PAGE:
One week out from a trip planned 6 months earlier and the preparations were for snow, rain and freezing cold nights so common in the Tasmanian highlands; even in early summer.
Fast forward 8 days and there I was with friend Craig, hidden behind the ‘thorny devil bush’ (well, that’s what we called it!) on the edge of Lake Fergus polaroiding trout after trout and trying to establish what they were feeding on. The result was a frustrating afternoon with a few near misses. The conversation over dinner that evening was along the lines of, ‘At least we’re seeing and getting a chance at these fish… Catching them would just be a bonus…’ We both knew this was nonsense, however neither of us wanted to admit it.
Day two was overcast and mild with duns hatching in reasonable numbers from 9am. What could go wrong? Teamed with emergers, various nymphs and the patience of 3 year olds, we walked the open shore expecting the trout to present themselves and make our lives easy. The reality was that we spooked many fish, and lost a lot of flies that were unable to be retrieved from the thorny devil bush. Let’s just say lunch on day two was sombre.
Fortunately, that afternoon our Lake Fergus fishing experience changed for the better. This was due to tadpoles, frogs, an errant cast and black Woolly Buggers. We discovered that in amongst the pin rushes on the western end of the lake, the trout were less spooky and very much mooching around looking for a meal. Even so, casting to the edges and hoping to entice a fish out of the jungle proved useless as they were focused on their beat and couldn’t be distracted.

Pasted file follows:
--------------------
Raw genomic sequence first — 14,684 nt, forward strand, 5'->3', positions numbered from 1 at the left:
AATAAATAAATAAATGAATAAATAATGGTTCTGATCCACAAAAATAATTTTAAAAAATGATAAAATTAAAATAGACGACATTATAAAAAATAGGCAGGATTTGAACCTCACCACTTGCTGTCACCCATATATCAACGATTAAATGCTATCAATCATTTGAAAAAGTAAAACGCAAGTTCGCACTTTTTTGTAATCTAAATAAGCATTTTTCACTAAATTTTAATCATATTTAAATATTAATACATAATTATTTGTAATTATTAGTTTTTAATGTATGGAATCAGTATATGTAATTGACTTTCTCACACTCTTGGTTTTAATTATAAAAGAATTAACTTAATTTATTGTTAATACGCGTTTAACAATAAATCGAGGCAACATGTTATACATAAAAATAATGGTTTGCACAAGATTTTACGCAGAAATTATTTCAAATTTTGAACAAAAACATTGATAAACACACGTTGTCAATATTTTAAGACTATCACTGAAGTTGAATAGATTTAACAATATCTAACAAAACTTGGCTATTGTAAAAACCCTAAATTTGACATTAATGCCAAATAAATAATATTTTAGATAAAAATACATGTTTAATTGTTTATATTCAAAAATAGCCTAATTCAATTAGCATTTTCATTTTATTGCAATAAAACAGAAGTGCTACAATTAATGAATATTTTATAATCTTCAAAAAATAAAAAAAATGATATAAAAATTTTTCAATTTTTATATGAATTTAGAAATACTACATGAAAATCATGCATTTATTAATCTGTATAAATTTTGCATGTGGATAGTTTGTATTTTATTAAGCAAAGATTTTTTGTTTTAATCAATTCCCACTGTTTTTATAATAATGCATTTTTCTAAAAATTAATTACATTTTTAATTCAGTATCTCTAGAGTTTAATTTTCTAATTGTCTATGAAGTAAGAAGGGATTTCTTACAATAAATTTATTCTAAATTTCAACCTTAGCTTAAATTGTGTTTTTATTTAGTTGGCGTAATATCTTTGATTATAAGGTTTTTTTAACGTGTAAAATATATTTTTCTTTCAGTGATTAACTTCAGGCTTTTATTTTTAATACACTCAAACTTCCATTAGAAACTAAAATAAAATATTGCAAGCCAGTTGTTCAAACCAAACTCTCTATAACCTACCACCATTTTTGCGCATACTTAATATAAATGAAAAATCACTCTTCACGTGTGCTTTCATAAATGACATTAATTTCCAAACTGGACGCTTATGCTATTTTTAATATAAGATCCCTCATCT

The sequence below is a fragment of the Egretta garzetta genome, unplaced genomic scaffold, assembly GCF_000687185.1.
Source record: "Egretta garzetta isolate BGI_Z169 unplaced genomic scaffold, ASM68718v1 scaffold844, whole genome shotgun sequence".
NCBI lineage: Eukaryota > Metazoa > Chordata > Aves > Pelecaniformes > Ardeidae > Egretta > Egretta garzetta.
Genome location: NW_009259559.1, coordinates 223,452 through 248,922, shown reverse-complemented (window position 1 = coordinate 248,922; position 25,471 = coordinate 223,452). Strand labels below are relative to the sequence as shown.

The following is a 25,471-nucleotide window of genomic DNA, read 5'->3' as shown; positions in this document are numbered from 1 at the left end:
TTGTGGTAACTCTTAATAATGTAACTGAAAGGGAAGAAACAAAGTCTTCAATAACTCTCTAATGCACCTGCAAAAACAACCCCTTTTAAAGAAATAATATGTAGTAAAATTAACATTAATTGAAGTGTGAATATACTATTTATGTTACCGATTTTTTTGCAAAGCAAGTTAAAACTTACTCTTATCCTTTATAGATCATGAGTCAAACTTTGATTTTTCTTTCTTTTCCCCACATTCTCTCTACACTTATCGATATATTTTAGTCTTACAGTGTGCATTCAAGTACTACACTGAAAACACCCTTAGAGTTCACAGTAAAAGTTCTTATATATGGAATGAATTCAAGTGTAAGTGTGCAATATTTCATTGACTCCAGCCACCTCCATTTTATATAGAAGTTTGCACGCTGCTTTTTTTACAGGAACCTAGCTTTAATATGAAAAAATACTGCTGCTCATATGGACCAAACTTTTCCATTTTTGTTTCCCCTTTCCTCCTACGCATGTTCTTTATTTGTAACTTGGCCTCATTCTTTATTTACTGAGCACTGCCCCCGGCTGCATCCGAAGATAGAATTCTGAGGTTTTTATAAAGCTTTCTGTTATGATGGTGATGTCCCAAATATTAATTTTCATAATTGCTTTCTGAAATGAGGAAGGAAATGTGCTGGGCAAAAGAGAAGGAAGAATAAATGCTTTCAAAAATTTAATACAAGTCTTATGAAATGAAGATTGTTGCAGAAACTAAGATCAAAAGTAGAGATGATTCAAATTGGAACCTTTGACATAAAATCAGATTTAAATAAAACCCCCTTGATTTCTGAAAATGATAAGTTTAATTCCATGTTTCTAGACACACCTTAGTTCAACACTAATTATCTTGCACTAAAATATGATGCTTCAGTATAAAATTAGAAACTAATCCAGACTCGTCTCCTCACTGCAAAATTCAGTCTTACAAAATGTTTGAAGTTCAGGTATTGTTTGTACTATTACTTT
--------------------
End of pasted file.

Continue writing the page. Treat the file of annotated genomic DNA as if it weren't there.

Then I made a frustrated cast right in amongst the pin rushes, literally slapping a Woolly Bugger onto the back of a mooching trout. This resulted in the first of many aggressive takes. Not all resulted in a fish landed, but I’m sure you get the picture – no fancy tippet allowed, 6lb Maxima at a minimum!
Days 3 & 4 were the same as the afternoon of day 2. In fact the couple of extra fish we caught on Possum Emergers seemed unusual when we’d become so accustomed to fishing Woolly Buggers in the pin rushes on 6ft leaders!
- We experienced perfect dun conditions with the added bonus of duns hatching in solid numbers, however the fish didn’t comply. The frog feeders didn’t care.
- We experienced perfect blue skies and some decent polaroiding for milky looking fish, but even lying down flat and barely breathing didn’t help as they saw us from a long way away. The frog feeders didn’t care.
- We experienced solid wind, which made casting, polaroiding and general searching difficult. The frog feeders didn’t care.
Overall it was a great four days with lots of browns landed and unbelievably kind weather for the Tasmanian central highlands – Gore-Tex jacket not required.